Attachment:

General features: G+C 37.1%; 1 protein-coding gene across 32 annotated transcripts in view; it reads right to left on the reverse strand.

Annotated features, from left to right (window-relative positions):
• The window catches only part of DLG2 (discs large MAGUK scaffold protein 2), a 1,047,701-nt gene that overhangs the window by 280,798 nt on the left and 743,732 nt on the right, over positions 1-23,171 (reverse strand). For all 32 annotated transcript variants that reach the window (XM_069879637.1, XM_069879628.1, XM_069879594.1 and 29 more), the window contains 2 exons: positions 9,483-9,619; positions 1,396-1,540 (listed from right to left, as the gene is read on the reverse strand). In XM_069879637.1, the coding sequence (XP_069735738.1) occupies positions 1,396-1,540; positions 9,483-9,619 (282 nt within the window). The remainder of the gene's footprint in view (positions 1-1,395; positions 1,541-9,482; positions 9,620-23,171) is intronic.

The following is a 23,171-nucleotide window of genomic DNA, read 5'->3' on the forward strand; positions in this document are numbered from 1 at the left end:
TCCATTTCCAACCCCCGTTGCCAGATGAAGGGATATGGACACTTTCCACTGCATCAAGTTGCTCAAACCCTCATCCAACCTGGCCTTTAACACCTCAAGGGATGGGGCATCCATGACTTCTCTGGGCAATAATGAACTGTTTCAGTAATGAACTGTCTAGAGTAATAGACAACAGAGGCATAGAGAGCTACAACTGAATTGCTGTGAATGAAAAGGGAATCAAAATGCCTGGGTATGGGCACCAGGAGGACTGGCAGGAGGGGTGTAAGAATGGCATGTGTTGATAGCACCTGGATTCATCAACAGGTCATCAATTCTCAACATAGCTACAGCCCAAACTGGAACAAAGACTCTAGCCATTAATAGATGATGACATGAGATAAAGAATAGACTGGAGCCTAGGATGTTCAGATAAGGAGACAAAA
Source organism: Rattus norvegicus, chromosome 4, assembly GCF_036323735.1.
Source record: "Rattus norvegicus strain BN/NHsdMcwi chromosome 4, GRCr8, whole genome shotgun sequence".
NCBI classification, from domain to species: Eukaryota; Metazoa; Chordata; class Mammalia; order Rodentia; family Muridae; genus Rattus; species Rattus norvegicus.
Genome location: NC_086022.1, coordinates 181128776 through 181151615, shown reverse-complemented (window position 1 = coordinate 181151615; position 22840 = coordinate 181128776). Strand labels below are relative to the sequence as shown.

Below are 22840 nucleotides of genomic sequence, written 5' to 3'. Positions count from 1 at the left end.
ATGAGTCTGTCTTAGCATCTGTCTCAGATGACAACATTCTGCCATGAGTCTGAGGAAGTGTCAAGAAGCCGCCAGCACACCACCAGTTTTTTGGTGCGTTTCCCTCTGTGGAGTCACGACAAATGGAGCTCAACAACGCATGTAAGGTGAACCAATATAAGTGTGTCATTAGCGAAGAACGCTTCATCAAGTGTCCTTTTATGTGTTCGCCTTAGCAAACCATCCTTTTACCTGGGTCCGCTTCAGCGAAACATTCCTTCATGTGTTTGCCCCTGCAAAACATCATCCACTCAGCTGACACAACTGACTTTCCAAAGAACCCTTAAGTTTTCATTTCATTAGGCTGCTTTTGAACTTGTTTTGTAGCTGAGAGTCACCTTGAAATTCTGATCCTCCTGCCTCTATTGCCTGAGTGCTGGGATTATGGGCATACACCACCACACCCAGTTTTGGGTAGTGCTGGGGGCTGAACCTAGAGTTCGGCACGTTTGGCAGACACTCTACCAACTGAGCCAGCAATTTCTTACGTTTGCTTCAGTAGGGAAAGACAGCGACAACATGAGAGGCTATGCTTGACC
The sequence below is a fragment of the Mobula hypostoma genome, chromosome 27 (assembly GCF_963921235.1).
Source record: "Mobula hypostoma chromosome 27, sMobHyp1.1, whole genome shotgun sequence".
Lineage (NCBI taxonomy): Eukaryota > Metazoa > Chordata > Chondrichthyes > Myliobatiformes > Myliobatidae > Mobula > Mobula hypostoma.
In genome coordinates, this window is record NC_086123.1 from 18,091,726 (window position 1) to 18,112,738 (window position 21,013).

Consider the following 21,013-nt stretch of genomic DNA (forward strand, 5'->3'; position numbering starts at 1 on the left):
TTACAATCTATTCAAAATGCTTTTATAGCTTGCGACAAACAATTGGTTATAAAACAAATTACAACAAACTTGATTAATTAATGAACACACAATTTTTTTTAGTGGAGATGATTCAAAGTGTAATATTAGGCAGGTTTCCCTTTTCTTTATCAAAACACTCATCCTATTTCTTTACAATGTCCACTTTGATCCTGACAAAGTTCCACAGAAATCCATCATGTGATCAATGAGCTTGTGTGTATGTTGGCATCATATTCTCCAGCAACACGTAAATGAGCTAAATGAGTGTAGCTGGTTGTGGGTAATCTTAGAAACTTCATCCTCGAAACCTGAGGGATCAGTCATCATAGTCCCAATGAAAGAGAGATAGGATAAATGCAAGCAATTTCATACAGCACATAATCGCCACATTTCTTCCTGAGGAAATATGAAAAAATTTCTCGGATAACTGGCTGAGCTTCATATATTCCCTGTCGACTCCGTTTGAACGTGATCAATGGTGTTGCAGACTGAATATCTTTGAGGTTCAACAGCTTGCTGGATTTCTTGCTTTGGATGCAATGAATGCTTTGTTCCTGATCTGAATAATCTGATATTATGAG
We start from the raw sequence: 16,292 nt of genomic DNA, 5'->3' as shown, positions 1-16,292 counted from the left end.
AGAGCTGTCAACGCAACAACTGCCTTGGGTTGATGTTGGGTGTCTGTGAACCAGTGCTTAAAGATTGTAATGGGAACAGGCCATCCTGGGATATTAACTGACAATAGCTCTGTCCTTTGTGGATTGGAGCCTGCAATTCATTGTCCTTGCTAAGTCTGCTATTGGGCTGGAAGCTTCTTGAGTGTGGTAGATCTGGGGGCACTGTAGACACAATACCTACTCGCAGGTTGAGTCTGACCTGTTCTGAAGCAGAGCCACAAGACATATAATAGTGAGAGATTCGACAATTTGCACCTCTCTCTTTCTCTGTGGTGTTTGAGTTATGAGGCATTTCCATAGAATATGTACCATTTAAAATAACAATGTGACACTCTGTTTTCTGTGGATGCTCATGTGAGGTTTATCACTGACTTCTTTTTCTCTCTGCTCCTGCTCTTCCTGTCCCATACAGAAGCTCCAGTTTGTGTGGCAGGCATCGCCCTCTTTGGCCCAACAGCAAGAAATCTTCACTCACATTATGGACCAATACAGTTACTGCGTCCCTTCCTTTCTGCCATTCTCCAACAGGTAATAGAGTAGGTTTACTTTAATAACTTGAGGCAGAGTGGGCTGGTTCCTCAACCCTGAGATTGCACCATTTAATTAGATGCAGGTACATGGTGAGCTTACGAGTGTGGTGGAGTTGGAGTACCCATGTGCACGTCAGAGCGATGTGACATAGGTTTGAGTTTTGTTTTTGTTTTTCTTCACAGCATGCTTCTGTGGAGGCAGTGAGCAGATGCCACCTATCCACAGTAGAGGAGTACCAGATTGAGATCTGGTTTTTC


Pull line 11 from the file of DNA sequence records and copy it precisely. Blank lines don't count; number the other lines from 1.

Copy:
ATGAGTCTGTCTTAGCATCTGTCTCAGATGACAACATTCTGCCATGAGTCTGAGGAAGTGTCAAGAAGCCGCCAGCACACCACCAGTTTTTTGGTGCGTTTCCCTCTGTGGAGTCACGACAAATGGAGCTCAACAACGCATGTAAGGTGAACCAATATAAGTGTGTCATTAGCGAAGAACGCTTCATCAAGTGTCCTTTTATGTGTTCGCCTTAGCAAACCATCCTTTTACCTGGGTCCGCTTCAGCGAAACATTCCTTCATGTGTTTGCCCCTGCAAAACATCATCCACTCAGCTGACACAACTGACTTTCCAAAGAACCCTTAAGTTTTCATTTCATTAGGCTGCTTTTGAACTTGTTTTGTAGCTGAGAGTCACCTTGAAATTCTGATCCTCCTGCCTCTATTGCCTGAGTGCTGGGATTATGGGCATACACCACCACACCCAGTTTTGGGTAGTGCTGGGGGCTGAACCTAGAGTTCGGCACGTTTGGCAGACACTCTACCAACTGAGCCAGCAATTTCTTACGTTTGCTTCAGTAGGGAAAGACAGCGACAACATGAGAGGCTATGCTTGACC